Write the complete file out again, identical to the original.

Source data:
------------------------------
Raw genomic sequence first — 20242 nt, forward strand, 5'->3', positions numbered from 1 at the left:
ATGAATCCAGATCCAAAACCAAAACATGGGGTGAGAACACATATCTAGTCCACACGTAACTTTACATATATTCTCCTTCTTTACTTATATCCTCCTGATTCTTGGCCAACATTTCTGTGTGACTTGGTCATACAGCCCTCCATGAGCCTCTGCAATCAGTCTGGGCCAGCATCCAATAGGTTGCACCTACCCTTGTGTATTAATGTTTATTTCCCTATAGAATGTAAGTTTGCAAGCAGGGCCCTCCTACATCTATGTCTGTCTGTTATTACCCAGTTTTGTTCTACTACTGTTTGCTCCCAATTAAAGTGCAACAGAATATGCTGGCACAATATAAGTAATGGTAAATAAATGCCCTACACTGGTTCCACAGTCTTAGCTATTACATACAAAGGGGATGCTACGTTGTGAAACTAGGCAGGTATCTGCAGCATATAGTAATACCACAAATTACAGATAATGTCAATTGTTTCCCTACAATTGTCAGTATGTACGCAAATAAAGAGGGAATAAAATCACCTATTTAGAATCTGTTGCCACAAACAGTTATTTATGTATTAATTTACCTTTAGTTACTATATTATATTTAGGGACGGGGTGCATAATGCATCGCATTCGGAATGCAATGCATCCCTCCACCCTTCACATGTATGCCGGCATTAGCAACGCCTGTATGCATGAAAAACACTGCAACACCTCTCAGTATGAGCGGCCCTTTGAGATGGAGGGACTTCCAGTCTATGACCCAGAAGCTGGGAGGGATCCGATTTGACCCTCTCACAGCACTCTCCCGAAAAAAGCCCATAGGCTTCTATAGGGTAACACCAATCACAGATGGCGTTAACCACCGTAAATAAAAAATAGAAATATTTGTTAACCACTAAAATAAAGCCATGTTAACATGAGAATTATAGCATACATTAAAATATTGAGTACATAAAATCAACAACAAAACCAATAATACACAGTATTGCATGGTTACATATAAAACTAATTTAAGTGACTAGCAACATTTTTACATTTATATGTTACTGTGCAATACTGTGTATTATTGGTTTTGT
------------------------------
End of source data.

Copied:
Raw genomic sequence first — 20242 nt, forward strand, 5'->3', positions numbered from 1 at the left:
ATGAATCCAGATCCAAAACCAAAACATGGGGTGAGAACACATATCTAGTCCACACGTAACTTTACATATATTCTCCTTCTTTACTTATATCCTCCTGATTCTTGGCCAACATTTCTGTGTGACTTGGTCATACAGCCCTCCATGAGCCTCTGCAATCAGTCTGGGCCAGCATCCAATAGGTTGCACCTACCCTTGTGTATTAATGTTTATTTCCCTATAGAATGTAAGTTTGCAAGCAGGGCCCTCCTACATCTATGTCTGTCTGTTATTACCCAGTTTTGTTCTACTACTGTTTGCTCCCAATTAAAGTGCAACAGAATATGCTGGCACAATATAAGTAATGGTAAATAAATGCCCTACACTGGTTCCACAGTCTTAGCTATTACATACAAAGGGGATGCTACGTTGTGAAACTAGGCAGGTATCTGCAGCATATAGTAATACCACAAATTACAGATAATGTCAATTGTTTCCCTACAATTGTCAGTATGTACGCAAATAAAGAGGGAATAAAATCACCTATTTAGAATCTGTTGCCACAAACAGTTATTTATGTATTAATTTACCTTTAGTTACTATATTATATTTAGGGACGGGGTGCATAATGCATCGCATTCGGAATGCAATGCATCCCTCCACCCTTCACATGTATGCCGGCATTAGCAACGCCTGTATGCATGAAAAACACTGCAACACCTCTCAGTATGAGCGGCCCTTTGAGATGGAGGGACTTCCAGTCTATGACCCAGAAGCTGGGAGGGATCCGATTTGACCCTCTCACAGCACTCTCCCGAAAAAAGCCCATAGGCTTCTATAGGGTAACACCAATCACAGATGGCGTTAACCACCGTAAATAAAAAATAGAAATATTTGTTAACCACTAAAATAAAGCCATGTTAACATGAGAATTATAGCATACATTAAAATATTGAGTACATAAAATCAACAACAAAACCAATAATACACAGTATTGCATGGTTACATATAAAACTAATTTAAGTGACTAGCAACATTTTTACATTTATATGTTACTGTGCAATACTGTGTATTATTGGTTTTGT